Google’s modular Project Ara smartphone gets an ETA

News about Google’s Project Ara, the effort to transform smartphones from these pre-configured all-or-nothing options we have now to something much more modular, akin to a build-it-yourself PC, has been absolutely exploding in recent weeks. Just a few days back we were checking out the release of the Ara Module Developers Kit, and this week brings the arrival of the first Ara dev conference, which kicked off earlier today. There, Google shared some of its vision for what’s up next for Ara, including when we can expect this hardware to actually go up for sale.

Google’s ETA for when users should be able to get their hands on the base Ara handset (which is still supposed to go for just just $50) is January, 2015.

We’ve got a long way to go before then: up next, Google intends to finish work on Ara’s power bus in May, followed by the second Ara dev conference in July. August should mark the arrival of an alpha build of a 3D printer intended to help create the individual Ara modules, and September’s when Google’s hoping to complete work on system-level functions. Carrier approval, FCC, certification, and all that are on the calendar for November, and a later beta version of that 3D printer project is due in January, right around the time this initial Ara handset goes up for sale.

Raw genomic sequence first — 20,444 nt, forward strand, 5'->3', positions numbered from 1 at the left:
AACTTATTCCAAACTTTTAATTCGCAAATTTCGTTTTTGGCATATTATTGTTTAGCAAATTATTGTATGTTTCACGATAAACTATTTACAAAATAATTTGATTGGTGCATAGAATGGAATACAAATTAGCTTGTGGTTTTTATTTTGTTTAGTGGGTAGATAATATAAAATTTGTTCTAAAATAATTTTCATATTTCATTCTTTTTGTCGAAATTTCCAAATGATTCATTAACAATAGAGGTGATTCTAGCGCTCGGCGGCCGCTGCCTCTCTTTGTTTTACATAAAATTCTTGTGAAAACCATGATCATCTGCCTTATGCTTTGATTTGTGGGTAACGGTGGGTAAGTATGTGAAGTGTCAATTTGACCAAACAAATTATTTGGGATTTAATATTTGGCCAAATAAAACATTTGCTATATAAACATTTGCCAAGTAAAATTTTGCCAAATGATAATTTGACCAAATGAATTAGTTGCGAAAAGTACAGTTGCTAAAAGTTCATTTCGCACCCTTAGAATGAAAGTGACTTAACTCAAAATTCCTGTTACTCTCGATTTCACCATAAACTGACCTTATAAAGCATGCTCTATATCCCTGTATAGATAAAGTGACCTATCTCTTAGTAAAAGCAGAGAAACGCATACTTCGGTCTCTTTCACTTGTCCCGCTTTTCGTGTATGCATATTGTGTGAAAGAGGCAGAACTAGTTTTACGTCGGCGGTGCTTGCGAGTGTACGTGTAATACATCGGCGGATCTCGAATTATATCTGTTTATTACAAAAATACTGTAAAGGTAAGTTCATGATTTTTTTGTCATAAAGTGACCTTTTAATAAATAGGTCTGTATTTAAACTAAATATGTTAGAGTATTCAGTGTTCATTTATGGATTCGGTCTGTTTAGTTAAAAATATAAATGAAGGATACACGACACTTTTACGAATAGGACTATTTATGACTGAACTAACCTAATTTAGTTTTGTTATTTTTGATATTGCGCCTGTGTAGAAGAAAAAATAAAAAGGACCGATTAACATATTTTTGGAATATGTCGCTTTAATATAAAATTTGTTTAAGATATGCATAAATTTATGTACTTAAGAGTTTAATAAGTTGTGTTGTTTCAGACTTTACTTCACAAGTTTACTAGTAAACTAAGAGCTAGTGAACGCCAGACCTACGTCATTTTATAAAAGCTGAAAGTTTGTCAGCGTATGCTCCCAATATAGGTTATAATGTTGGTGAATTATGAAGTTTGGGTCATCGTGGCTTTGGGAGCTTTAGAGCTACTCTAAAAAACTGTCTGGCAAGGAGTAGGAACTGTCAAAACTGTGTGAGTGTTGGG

Considering just how extensive an undertaking this is, and how foreign it must feel to engineers used to working on more monolithic smartphones, this sounds like a pretty ambitious pace to keep up, but one we’re nonetheless excited to see Google committing to.

Source: CNET
Via: Phone Dog

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Stephen Schenck
Stephen has been writing about electronics since 2008, which only serves to frustrate him that he waited so long to combine his love of gadgets and his degree in writing. In his spare time, he collects console and arcade game hardware, is a motorcycle enthusiast, and enjoys trapping blue crabs. Stephen's first mobile device was a 624 MHz Dell Axim X30, which he's convinced is still a viable platform. Stephen longs for a market where phones are sold independently of service, and bandwidth is cheap and plentiful; he's not holding his breath. In the meantime, he devours smartphone news and tries to sort out the juicy bits Read more about Stephen Schenck!